A new recombinant protein vaccine against leishmaniasis has been produced by fusing portions of three leishmania-derived proteins. To simplify manufacturing, process improvements included removal of a 6-histidine sequence near the amino
terminus, and the mutation of a proteolytic hot spot. The improved manufacturing method consists of fermenting an engineered
version of the HMS-174 strain of E. coli following current good manufacturing practice regulations at the 30-L scale. A purification scheme yields purified protein
product at greater than 100 mg/L. The purified protein then yields a stable cake that can safely be sent to clinical trials.
The product was tested with the adjuvant monophosphoryl lipid A in stable emulsion (MPL-SE) in a murine potency assay. The
Leish-110f recombinant protein product reported here is an improved version of the original leishmaniasis vaccine.
Leishmaniasis is a devastating disease that causes untold human suffering and numerous deaths worldwide.1 Leishmaniasis is a spectrum of diseases ranging from a fatal visceral form to a localized self-healing cutaneous lesion.
The global prevalence of leishmaniasis, caused by the intracellular protozoan Leishmania species, is estimated to be approximately 12,000,000 cases total, with 500,000 new reports of visceral leishmaniasis and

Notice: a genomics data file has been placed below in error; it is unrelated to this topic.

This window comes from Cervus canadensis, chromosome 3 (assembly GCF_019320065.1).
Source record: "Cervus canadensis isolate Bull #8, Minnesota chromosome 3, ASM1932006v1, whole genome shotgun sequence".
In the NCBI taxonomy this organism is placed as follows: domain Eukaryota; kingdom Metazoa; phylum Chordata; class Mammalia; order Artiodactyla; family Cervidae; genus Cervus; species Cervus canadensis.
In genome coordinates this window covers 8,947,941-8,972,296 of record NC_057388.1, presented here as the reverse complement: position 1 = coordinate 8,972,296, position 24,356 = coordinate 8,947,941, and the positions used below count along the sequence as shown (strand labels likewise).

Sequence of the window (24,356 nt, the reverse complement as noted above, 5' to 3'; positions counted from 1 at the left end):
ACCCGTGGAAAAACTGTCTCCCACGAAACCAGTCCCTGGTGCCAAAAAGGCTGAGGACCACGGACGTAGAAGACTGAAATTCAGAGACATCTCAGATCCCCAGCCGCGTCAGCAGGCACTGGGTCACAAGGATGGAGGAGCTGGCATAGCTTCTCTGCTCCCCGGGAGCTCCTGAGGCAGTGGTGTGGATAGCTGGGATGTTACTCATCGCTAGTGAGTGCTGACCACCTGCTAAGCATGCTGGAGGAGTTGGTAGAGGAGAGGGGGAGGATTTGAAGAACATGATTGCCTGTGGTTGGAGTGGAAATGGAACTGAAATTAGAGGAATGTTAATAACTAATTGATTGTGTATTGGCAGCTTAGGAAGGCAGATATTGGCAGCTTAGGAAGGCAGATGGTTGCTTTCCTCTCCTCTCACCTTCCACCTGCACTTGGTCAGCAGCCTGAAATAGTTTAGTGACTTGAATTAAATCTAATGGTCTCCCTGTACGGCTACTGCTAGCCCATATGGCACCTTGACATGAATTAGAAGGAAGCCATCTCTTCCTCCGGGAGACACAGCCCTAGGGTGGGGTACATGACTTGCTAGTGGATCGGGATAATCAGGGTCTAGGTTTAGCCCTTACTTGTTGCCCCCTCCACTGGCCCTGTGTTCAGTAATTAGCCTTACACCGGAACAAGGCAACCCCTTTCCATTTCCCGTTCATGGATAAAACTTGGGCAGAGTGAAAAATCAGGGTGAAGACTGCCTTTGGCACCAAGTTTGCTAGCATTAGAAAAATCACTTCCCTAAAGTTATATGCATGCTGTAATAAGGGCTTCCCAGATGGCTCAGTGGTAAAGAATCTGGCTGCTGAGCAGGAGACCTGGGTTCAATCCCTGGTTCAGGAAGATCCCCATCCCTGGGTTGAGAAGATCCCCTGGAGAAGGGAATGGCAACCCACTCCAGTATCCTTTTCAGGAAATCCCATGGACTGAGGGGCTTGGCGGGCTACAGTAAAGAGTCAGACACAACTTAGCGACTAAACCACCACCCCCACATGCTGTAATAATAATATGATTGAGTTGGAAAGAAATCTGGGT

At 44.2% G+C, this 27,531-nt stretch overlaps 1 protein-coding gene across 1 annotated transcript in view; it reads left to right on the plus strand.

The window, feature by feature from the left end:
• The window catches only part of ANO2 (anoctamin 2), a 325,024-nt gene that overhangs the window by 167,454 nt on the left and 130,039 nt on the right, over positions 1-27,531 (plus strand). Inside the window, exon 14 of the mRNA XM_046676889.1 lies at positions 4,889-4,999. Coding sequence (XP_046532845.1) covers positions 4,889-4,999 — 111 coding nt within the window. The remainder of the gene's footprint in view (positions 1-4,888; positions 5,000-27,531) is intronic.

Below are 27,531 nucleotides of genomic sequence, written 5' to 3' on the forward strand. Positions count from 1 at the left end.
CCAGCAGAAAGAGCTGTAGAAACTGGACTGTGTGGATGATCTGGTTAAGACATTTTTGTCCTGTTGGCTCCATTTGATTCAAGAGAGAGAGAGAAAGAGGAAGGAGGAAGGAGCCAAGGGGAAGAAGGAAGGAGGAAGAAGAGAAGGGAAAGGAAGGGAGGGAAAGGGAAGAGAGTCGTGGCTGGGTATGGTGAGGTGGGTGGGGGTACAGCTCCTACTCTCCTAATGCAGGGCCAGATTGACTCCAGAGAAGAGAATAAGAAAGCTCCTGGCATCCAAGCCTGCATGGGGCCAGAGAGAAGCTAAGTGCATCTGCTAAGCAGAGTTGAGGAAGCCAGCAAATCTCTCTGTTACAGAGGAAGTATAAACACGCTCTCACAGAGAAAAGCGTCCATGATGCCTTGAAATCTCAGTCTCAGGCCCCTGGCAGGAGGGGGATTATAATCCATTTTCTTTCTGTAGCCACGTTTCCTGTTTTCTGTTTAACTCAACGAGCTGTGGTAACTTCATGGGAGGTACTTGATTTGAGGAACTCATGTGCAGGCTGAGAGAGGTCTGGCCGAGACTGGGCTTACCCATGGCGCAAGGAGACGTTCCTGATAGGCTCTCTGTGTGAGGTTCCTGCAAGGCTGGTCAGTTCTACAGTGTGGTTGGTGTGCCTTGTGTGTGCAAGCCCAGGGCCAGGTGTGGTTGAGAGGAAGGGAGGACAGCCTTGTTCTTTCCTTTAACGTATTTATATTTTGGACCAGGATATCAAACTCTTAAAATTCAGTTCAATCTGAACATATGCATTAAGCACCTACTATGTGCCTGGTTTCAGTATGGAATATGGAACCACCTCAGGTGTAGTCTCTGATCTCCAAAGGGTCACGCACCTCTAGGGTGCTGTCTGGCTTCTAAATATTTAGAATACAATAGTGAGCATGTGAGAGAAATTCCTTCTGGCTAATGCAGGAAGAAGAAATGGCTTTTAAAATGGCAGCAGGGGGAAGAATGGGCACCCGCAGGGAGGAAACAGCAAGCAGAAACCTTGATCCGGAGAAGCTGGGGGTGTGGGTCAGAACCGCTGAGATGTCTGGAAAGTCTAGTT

1,500,000 million new reports of cutaneous leishmaniasis each year.2 Although much progress has been made in developing drug therapies for leishmaniasis, a number of clinical problems, such
as length of treatment and prohibitive expense, are associated with these therapies. Therefore, new vaccines and improvements
to existing clinical products are valuable additions to the fight against this terrible disease.
The first-line clinical therapy, antimonial drug, was developed almost a century ago. This clinical regimen requires multiple
injections (four weeks of daily injections for the visceral form of leishmaniasis), is costly, often associated with unpleasant
side effects, and is becoming ineffective in many endemic locales. With resistance to therapeutic antimonials increasing to
60% in certain parts of India, the mortality rate from visceral leishmaniasis has been very high.3 Recent progress has been made by an oral anti-leishmaniasis drug, miltefosine, with the current clinical recommendation
to use this drug as frontline treatment for some forms of leishmaniasis, including cutaneous leishmaniasis. Miltefosine, however,
is teratogenic and requires an extended therapeutic regimen. Another therapeutic, liposomal amphotericin B, also has considerable
efficacy against clinical leishmaniasis, but the expense of the drug renders it impractical in all but severe cases of the
disease. Both miltefosine and amphotericin B function independently of the immune system, therefore, when the drug is withdrawn
before completion of the therapeutic regimen, parasite loads re-emerge.4 Control of the phlebotomine sand fly vectors is also not feasible given the prohibitive expense associated with insecticide
The development of a safe, effective, and economical vaccine product is possible, given that controlled vaccination with live
parasites has been practiced for centuries in the Middle East, and individuals who recover from clinical leishmaniasis develop
immunity against re-infection. Additionally, recent trials with killed parasites demonstrate good efficacy of such a vaccine
in post-infection settings of cutaneous leishmaniasis,5–8
and numerous studies have demonstrated the effectiveness of such vaccines in experimental models of leishmaniasis.9–14